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A final farewell to Queen Elizabeth II

The State Gun Carriage carries the coffin of Queen Elizabeth II, draped in the Royal Standard with the Imperial State Crown and the Sovereign's orb and sceptre, in the Ceremonial Procession following her State Funeral at Westminster Abbey, London. Main photo by Ian West/PA. Article images by PA photographers.

By PA reporters and Chronicle staff

The Queen was laid to rest following 70 years of service after family, friends and the nation said a fond farewell to the late monarch.
For the woman who was never meant to be sovereign, the Queen fulfilled her pledge to serve nation and Commonwealth and came to earn the respect of many – from world leaders to the public.
Her grieving family walked behind her coffin throughout the long day, a simple but public tribute, and the emotion was clear to see on the face of the King, who looked close to tears during the earlier Westminster Abbey state funeral service.

The royal family were united in their loss, with the Duke and Duchess of Sussex briefly back with the family they left, but as the Queen’s son the Earl of Wessex said in tribute, in death, as in life, they were sharing their “beloved mama” with others.
Hundreds of thousands lined the Queen’s funeral procession that carried the monarch from lying in state at Westminster Hall to her state funeral and on to Windsor Castle for the committal service.
Her state hearse arrived at the royal fortress strewn with flowers after the sight of the Queen had been cheered and applauded by mourners along the route.

When the Queen was lying in state, a river of people flowed past her coffin, paying their respects over four days.
At the end there were touching moments, with the Queen’s fell pony Emma, held by her stud groom and manager, standing a few feet from the coffin as the procession entered the grounds of Windsor Castle.
Waiting in the royal residence’s quadrangle were her two corgis Muick and Sandy – gifts from her son the Duke of York – as the funeral procession passed.

The Queen was head of state but also a mother, grandmother and great-grandmother and, in a personal touch, the wreath adorning her coffin had a handwritten note from the King.
The message said: “In loving and devoted memory. Charles R”.
Charles had requested the floral tribute, which replaced a wreath of Balmoral flowers, with foliage and blooms cut from the gardens of Buckingham Palace, Clarence House and Highgrove.

Earlier in the day, in a sermon during the state funeral in Westminster Abbey, the Archbishop of Canterbury described the Queen as having touched “a multitude of lives” and being a “joyful” figure for many.
With the grieving royal family sitting nearby and thousands of mourners filling London’s streets, Justin Welby said the outpouring of emotion “arises from her abundant life and loving service, now gone from us”.
Mr Welby echoed the Queen’s reassuring words from her lockdown address to the nation, when he told the Westminster Abbey congregation that all who follow her example, and her faith in God, “can with her say: ‘We will meet again'”.

More than 2,000 world leaders, national figures from UK life, and leading individuals attended the Westminster Abbey funeral that saw the Prince and Princess of Wales bring their children Prince George and Princess Charlotte to experience the event.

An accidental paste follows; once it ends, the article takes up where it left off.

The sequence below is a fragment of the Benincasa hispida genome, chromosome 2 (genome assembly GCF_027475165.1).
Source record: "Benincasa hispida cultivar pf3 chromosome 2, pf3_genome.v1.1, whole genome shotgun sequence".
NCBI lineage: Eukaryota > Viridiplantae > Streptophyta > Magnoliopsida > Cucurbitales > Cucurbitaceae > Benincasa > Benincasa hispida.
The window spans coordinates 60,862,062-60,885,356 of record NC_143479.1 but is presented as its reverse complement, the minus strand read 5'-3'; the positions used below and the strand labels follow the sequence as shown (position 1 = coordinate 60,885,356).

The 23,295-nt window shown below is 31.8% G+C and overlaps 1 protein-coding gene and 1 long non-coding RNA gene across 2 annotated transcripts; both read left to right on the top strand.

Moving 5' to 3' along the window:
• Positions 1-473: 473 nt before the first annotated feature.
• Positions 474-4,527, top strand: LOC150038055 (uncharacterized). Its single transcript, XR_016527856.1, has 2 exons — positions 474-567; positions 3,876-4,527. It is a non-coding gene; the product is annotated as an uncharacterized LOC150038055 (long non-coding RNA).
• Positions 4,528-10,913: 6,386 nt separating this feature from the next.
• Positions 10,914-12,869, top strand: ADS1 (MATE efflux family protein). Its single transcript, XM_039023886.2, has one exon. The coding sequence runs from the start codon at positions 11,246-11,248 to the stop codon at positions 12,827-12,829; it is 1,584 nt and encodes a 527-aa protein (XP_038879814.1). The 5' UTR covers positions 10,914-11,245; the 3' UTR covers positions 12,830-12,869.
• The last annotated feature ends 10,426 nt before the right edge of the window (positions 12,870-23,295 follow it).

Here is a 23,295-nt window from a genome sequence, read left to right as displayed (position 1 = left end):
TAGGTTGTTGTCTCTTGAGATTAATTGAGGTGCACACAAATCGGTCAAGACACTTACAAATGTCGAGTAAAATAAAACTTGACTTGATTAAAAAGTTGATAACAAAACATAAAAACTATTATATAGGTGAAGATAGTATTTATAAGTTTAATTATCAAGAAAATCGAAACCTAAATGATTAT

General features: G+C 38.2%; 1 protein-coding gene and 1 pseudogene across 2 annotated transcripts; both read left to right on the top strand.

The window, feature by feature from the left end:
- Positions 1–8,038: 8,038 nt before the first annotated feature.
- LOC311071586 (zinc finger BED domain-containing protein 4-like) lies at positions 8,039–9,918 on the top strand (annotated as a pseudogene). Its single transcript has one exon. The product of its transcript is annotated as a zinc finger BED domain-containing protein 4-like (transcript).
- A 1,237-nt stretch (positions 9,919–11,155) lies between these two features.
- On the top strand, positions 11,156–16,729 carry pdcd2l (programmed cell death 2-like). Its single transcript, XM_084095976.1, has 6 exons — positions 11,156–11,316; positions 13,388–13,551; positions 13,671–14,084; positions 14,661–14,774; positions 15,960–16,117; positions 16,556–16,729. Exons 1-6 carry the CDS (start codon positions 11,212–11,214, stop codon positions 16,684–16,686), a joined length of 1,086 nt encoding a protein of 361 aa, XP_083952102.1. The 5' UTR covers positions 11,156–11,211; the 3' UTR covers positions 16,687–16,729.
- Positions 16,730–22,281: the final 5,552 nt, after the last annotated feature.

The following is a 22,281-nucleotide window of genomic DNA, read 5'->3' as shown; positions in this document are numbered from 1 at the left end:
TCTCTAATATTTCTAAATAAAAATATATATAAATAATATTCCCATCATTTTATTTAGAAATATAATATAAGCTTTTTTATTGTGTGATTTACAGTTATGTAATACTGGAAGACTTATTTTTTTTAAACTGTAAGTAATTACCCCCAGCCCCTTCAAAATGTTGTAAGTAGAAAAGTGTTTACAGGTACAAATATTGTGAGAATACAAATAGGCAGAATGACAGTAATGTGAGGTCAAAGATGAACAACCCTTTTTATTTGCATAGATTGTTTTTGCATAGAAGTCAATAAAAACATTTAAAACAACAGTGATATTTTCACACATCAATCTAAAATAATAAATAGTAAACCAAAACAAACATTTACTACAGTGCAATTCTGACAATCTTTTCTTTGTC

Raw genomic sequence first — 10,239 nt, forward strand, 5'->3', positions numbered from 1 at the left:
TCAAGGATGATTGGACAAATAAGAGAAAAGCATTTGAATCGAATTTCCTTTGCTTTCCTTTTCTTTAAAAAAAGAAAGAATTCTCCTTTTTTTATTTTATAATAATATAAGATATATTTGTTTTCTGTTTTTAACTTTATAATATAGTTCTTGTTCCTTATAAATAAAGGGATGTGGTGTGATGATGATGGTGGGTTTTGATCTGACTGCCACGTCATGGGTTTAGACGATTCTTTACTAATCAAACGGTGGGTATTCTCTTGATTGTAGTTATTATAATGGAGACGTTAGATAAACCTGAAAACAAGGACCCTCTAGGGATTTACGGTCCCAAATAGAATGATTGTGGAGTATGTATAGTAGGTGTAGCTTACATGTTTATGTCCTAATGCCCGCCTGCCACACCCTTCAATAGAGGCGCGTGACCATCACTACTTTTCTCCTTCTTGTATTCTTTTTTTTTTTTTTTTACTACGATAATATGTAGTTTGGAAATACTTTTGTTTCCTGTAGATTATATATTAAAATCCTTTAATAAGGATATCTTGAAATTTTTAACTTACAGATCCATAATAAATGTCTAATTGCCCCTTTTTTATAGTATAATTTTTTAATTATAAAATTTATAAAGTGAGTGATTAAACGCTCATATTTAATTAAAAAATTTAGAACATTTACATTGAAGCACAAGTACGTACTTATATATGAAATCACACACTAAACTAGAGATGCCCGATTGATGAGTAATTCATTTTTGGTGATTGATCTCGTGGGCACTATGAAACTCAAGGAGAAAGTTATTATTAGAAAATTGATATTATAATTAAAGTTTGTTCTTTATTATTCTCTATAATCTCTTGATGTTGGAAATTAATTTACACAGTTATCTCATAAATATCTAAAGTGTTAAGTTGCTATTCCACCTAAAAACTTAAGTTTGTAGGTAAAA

King Charles III sat at the head of the family, with the Duke and Duchess of Sussex nearby, after more than a week leading the monarchy and the nation in mourning his mother the Queen.
Mr Welby, standing in the church where kings and queens have been crowned since 1066, told the mourners: “People of loving service are rare in any walk of life. Leaders of loving service are still rarer.”
“But in all cases those who serve will be loved and remembered when those who cling to power and privileges are forgotten.”

“The grief of this day – felt not only by the late Queen’s family but all round the nation, Commonwealth and world – arises from her abundant life and loving service, now gone from us.”
“She was joyful, present to so many, touching a multitude of lives.”
The Archbishop ended his sermon by telling the congregation: “We will all face the merciful judgment of God: we can all share the Queen’s hope which in life and death inspired her servant leadership.
“Service in life, hope in death. All who follow the Queen’s example, and inspiration of trust and faith in God, can with her say: “We will meet again.”

Among the mourners in the abbey were the Governor, Vice Admiral Sir David Steel, and Chief Minister Fabian Picardo.
They were sitting among the heads of the Commonwealth nations and the Overseas Territories, about 10 rows directly behind King Charles III and other members of the Royal family.
"It was completely overwhelming," Sir David told GBC after the funeral.
"The silence in the abbey as the silence was brought in was quite extraordinary."
"You could've heard a pin drop."
"We were all in awe of what was going on at that moment."
Chief Minister Fabian Picardo told GBC that the state funeral was "a remarkable moment" that had brought together representatives of all of the nations in the world to pay their respects to the Queen.
A'll were "entirely unified in one moment of respect for Her Majest Queen Elizabeth II," he said.
"Everyone was there to pay homage to a person who has given so much to the world and so much to the United Kingdom and to the Commonwealth."
"For the whole world to congregate as it has today is a demonstration...of the service that Her Majesty the Queen gave in life."

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